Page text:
Finally, PMFs provide a range of tactical military roles on the ground, supplementing the currently over-stretched coalition forces. An estimated 6000 of the private contractors carry out armed roles. These roles are usually self-described as "security," but given that they are carrying out a military job, taking place within a warzone, and facing military threats, they are clearly a far cry from security guards at the local shopping mall, no matter what they call themselves. This scope of privatization is a striking difference from past PMF operations, both in terms of the mass numbers and the fact that armed PMFs had previously only acted in zones where the great powers were absent, not right alongside their forces. Three primary tactical services are provided: 1) protection of key installations and facilities, ranging from corporate enclaves and CPA facilities to the "Green Zone," in Baghdad, 2) protection for key leaders and individuals, all they way up to Ambassador Paul Bremer, the head of the CPA, who was guarded by a Blackwater team that even had its own armed helicopters, and 3) convoy escort, a particularly dangerous task, as roadside ambushes have become the insurgents' primary mode of attack. PMFs have thus been essential to the overall effort in Iraq. PMFs have filled a gap in troop strength and a variety of roles that U.S. forces would prefer not to carry out. Without PMFs, the operation with its current structure, would likely be compromised. At the same time, though, some of the darkest and most controversial aspects of the war also involved PMFs. These included the allegations of war profiteering that encircled Vice President Dick Cheney's old Halliburton firm, the brutal killing of Blackwater employees at Fallujah by Iraqi insurgents that was captured on TV and the widespread fighting that followed, and the role of CACI and Titan contractors working as military interrogators and translators at the now infamous Abu Ghraib prison. Simply put, one could not tell the story of the Iraq war without any discussion of PMFs. This is a huge change not just for future military histories, but also for an industry that had spent the last decade largely under the radar screen of public attention 6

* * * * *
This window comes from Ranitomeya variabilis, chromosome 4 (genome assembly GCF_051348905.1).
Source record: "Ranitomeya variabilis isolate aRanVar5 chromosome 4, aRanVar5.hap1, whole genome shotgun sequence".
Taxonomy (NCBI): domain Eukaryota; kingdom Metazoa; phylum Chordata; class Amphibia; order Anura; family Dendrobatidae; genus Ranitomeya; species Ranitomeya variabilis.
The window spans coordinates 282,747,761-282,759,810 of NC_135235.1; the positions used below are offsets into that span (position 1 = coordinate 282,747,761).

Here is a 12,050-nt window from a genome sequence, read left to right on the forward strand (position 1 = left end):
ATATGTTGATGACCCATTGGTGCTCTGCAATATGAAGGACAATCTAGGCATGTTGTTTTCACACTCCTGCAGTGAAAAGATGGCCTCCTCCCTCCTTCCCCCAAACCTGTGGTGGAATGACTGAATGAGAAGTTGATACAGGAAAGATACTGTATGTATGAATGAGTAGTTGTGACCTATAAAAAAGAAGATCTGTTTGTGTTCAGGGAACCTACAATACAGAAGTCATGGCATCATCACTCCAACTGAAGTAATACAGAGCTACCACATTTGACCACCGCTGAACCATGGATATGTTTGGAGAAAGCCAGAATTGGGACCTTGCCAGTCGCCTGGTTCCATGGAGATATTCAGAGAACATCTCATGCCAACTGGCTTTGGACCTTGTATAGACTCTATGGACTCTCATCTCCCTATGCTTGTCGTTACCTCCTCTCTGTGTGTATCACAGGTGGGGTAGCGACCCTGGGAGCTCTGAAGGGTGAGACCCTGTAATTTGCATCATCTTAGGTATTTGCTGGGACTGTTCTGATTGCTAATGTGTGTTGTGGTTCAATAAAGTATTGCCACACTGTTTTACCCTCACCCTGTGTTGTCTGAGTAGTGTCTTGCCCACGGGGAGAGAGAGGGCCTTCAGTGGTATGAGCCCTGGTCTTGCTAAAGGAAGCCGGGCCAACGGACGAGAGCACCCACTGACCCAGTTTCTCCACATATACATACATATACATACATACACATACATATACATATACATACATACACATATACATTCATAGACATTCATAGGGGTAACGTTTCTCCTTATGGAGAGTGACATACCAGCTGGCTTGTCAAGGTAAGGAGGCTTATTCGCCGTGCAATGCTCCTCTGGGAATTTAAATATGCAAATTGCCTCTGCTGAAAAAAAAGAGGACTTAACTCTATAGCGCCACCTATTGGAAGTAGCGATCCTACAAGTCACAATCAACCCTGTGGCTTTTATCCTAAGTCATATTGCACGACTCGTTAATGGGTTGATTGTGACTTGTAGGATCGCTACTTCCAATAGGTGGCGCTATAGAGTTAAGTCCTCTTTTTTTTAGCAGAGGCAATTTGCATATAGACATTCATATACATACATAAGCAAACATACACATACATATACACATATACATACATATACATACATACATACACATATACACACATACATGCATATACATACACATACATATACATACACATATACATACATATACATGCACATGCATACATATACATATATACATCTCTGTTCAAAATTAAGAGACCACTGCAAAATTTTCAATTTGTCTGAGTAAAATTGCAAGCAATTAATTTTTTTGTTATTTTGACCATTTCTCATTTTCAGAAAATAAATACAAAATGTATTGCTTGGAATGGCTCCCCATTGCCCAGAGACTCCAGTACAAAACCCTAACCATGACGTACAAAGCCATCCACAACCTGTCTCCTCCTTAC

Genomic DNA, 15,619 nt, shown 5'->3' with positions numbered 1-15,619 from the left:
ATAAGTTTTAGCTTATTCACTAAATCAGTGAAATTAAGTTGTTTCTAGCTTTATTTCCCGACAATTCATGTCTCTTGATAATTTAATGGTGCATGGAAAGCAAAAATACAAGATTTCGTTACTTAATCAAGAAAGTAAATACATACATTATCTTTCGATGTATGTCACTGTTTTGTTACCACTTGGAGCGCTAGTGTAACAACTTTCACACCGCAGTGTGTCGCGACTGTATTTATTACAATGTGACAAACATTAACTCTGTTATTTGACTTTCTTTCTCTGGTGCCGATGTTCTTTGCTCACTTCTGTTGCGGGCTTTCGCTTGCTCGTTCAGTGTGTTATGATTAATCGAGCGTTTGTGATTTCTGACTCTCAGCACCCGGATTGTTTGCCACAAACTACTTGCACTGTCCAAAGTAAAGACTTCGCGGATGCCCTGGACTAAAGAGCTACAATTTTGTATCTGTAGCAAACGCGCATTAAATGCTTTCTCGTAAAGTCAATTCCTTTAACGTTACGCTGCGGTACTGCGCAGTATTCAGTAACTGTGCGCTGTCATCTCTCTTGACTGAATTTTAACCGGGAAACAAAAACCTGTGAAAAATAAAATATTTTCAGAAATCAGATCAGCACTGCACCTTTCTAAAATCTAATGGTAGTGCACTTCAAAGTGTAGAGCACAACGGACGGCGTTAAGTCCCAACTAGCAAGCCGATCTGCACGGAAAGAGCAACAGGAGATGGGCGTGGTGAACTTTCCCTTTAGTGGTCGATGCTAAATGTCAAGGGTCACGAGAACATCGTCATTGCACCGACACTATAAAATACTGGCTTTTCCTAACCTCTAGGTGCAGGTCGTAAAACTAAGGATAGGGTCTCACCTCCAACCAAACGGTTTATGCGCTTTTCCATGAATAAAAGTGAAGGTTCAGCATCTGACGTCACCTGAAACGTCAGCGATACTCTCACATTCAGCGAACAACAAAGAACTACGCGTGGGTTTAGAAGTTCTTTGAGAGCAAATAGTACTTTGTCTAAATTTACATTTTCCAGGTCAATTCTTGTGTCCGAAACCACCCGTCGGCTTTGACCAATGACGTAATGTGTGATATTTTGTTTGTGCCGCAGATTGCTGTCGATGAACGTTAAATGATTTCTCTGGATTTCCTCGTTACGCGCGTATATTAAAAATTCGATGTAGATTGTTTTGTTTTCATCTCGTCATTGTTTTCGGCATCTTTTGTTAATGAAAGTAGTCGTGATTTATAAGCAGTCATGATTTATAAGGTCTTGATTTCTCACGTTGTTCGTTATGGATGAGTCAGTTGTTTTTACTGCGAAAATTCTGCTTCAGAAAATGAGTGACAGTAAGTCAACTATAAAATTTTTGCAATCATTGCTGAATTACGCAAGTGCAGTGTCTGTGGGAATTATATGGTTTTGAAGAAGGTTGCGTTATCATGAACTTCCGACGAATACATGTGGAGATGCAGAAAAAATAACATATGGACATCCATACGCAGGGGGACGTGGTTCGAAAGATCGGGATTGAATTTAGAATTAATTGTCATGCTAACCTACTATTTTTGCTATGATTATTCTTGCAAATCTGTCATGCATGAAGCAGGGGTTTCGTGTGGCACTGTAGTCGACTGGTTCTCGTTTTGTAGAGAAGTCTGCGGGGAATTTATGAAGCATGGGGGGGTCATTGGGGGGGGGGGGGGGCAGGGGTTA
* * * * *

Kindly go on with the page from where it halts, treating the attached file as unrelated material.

Public Security Issues, Private Military Dilemmas The mix of the profit motive with the fog of war in Iraq, not only brought the private military industry into the news, but also served as a living laboratory for the industry and its activities within the public military sphere. Five key implications of the trend of privatization played out in Iraq. 1) Military Contractual Dilemmas Firstly, when it comes to military responsibilities, the incentives of private companies to turn profit may not always be in line with the client's interests or those of the public good. While in an ideal world there would be good competition, management, and oversight, producing cost and qualitative efficiencies, governmental contracting is not always set up to ensure this. Thus, the general concerns with any contracting handover (overcharging, over-billing hours, providing insufficiently trained personnel, quality assurance issues, etc.) cross over into the military realm. This has been at the centre of the war-profiteering allegations thrown at such firms as Halliburton and now Custer Battles. These firms were operating under cost-plus contracts that were ripe for abuse, with the Halliburton examples ranging from overpriced gasoline to charges for services not rendered (such as billing for meals not cooked or convoys shipping "sailboat fuel," as firm truck drivers laughingly termed charging for moving empty pallets from site to site). At least $1.8 billion of Halliburton's charges for work in Iraq are presently in dispute by the U.S. Army for insufficient documentation. Just looking at the food services part of Halliburton's contract, U.S. Army auditors have reported that KBR overcharged by an average of around 40%. Even more important than lost taxpayer dollars is the question of lost control. PMFs lie outside national military controls and structures, so clients must also worry about how they can replace such services if things go awry or should the firm or its employees refuse to carry out orders in the midst of a crisis. Contractors exist within a business and even though they are doing military jobs, they are not in the military. Business is a civilian realm that falls outside the military chain of command and justice system. 7